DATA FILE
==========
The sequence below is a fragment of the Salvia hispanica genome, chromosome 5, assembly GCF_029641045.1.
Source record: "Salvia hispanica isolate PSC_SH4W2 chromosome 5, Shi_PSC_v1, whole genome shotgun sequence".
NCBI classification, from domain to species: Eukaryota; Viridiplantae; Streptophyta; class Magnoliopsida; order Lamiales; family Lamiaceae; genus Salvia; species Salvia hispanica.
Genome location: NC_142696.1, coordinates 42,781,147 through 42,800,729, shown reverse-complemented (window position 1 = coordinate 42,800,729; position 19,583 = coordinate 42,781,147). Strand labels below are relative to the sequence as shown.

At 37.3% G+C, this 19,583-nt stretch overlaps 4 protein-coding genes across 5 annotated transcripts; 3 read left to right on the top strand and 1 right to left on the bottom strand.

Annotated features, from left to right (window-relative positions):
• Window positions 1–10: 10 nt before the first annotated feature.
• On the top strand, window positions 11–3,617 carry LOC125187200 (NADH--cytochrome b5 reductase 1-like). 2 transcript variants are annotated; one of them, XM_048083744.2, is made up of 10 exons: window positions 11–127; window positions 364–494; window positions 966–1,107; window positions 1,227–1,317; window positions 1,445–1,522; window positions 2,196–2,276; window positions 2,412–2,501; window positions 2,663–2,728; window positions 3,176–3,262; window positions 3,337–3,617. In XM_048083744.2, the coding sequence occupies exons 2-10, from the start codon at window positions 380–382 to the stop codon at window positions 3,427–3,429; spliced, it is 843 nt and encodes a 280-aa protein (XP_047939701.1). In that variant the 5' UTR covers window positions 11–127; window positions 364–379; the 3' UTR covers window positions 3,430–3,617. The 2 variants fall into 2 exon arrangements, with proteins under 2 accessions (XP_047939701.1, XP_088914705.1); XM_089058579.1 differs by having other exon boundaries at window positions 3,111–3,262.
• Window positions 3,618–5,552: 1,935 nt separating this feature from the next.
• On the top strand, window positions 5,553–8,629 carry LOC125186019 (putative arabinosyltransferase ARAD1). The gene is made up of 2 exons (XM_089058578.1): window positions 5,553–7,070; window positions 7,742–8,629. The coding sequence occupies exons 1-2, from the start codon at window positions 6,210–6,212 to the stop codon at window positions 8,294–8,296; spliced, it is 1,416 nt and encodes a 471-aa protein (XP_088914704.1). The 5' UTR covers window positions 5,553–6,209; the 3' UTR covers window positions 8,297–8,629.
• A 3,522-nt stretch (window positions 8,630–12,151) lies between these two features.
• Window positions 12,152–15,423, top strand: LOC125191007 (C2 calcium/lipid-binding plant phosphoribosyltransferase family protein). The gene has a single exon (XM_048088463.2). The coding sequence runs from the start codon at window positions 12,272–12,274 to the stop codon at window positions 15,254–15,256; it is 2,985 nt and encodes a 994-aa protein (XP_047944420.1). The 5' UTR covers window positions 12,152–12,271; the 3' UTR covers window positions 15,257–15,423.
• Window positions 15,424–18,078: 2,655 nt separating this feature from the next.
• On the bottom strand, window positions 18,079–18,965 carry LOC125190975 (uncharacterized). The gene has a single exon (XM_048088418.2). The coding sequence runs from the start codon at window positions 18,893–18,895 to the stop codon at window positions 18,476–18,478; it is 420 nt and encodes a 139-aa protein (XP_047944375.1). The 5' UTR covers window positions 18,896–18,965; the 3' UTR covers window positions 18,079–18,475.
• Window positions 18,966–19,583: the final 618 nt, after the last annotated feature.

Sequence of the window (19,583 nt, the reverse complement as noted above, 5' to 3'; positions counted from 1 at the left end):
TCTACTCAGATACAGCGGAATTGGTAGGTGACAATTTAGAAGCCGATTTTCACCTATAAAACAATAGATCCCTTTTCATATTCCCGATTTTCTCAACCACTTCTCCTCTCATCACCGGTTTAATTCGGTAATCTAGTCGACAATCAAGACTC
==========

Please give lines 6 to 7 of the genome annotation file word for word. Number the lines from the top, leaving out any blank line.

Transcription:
Annotated features, from left to right (window-relative positions):
• Window positions 1–10: 10 nt before the first annotated feature.